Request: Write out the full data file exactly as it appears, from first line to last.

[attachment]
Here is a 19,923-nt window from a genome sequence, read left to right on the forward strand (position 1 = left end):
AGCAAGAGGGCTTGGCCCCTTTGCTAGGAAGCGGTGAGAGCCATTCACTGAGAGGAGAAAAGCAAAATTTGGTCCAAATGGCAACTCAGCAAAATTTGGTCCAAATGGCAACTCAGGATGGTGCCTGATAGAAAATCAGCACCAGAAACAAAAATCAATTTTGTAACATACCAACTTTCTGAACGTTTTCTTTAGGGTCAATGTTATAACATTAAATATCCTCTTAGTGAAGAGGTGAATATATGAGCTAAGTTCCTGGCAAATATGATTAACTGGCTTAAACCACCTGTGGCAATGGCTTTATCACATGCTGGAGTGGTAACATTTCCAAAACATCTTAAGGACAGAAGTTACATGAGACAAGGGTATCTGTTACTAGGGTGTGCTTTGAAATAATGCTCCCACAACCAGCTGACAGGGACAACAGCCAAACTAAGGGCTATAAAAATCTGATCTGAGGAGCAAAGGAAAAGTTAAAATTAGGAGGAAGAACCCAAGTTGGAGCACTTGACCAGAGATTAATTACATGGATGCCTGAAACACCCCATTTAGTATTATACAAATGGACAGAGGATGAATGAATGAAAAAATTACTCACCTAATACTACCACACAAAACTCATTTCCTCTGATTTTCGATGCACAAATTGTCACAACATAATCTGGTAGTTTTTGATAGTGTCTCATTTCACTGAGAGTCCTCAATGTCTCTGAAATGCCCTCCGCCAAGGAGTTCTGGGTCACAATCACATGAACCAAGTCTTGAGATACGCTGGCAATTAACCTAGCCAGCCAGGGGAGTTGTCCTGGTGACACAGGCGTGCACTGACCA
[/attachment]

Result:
Here is a 19,923-nt window from a genome sequence, read left to right on the forward strand (position 1 = left end):
AGCAAGAGGGCTTGGCCCCTTTGCTAGGAAGCGGTGAGAGCCATTCACTGAGAGGAGAAAAGCAAAATTTGGTCCAAATGGCAACTCAGCAAAATTTGGTCCAAATGGCAACTCAGGATGGTGCCTGATAGAAAATCAGCACCAGAAACAAAAATCAATTTTGTAACATACCAACTTTCTGAACGTTTTCTTTAGGGTCAATGTTATAACATTAAATATCCTCTTAGTGAAGAGGTGAATATATGAGCTAAGTTCCTGGCAAATATGATTAACTGGCTTAAACCACCTGTGGCAATGGCTTTATCACATGCTGGAGTGGTAACATTTCCAAAACATCTTAAGGACAGAAGTTACATGAGACAAGGGTATCTGTTACTAGGGTGTGCTTTGAAATAATGCTCCCACAACCAGCTGACAGGGACAACAGCCAAACTAAGGGCTATAAAAATCTGATCTGAGGAGCAAAGGAAAAGTTAAAATTAGGAGGAAGAACCCAAGTTGGAGCACTTGACCAGAGATTAATTACATGGATGCCTGAAACACCCCATTTAGTATTATACAAATGGACAGAGGATGAATGAATGAAAAAATTACTCACCTAATACTACCACACAAAACTCATTTCCTCTGATTTTCGATGCACAAATTGTCACAACATAATCTGGTAGTTTTTGATAGTGTCTCATTTCACTGAGAGTCCTCAATGTCTCTGAAATGCCCTCCGCCAAGGAGTTCTGGGTCACAATCACATGAACCAAGTCTTGAGATACGCTGGCAATTAACCTAGCCAGCCAGGGGAGTTGTCCTGGTGACACAGGCGTGCACTGACCA